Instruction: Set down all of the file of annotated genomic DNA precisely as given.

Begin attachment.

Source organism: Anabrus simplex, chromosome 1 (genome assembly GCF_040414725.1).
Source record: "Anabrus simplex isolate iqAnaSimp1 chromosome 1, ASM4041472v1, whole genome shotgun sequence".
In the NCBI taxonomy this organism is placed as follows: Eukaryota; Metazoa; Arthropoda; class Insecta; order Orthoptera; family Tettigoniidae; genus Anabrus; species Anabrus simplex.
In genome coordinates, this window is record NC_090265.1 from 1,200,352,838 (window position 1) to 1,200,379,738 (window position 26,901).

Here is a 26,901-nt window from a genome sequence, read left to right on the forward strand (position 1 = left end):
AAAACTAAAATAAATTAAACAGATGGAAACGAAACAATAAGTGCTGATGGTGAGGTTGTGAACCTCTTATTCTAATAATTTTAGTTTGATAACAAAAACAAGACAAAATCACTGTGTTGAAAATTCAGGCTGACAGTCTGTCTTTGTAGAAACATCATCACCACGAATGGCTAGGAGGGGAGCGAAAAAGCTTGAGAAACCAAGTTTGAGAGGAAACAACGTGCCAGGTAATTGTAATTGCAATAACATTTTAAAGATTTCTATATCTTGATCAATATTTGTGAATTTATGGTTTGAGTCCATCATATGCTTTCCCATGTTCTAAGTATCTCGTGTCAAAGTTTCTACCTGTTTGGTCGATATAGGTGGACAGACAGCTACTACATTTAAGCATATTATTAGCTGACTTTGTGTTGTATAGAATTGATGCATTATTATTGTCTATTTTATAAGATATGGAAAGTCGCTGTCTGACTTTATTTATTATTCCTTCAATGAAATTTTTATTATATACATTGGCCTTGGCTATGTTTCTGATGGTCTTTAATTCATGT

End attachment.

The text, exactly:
Source organism: Anabrus simplex, chromosome 1 (genome assembly GCF_040414725.1).
Source record: "Anabrus simplex isolate iqAnaSimp1 chromosome 1, ASM4041472v1, whole genome shotgun sequence".
In the NCBI taxonomy this organism is placed as follows: Eukaryota; Metazoa; Arthropoda; class Insecta; order Orthoptera; family Tettigoniidae; genus Anabrus; species Anabrus simplex.
In genome coordinates, this window is record NC_090265.1 from 1,200,352,838 (window position 1) to 1,200,379,738 (window position 26,901).

Here is a 26,901-nt window from a genome sequence, read left to right on the forward strand (position 1 = left end):
AAAACTAAAATAAATTAAACAGATGGAAACGAAACAATAAGTGCTGATGGTGAGGTTGTGAACCTCTTATTCTAATAATTTTAGTTTGATAACAAAAACAAGACAAAATCACTGTGTTGAAAATTCAGGCTGACAGTCTGTCTTTGTAGAAACATCATCACCACGAATGGCTAGGAGGGGAGCGAAAAAGCTTGAGAAACCAAGTTTGAGAGGAAACAACGTGCCAGGTAATTGTAATTGCAATAACATTTTAAAGATTTCTATATCTTGATCAATATTTGTGAATTTATGGTTTGAGTCCATCATATGCTTTCCCATGTTCTAAGTATCTCGTGTCAAAGTTTCTACCTGTTTGGTCGATATAGGTGGACAGACAGCTACTACATTTAAGCATATTATTAGCTGACTTTGTGTTGTATAGAATTGATGCATTATTATTGTCTATTTTATAAGATATGGAAAGTCGCTGTCTGACTTTATTTATTATTCCTTCAATGAAATTTTTATTATATACATTGGCCTTGGCTATGTTTCTGATGGTCTTTAATTCATGT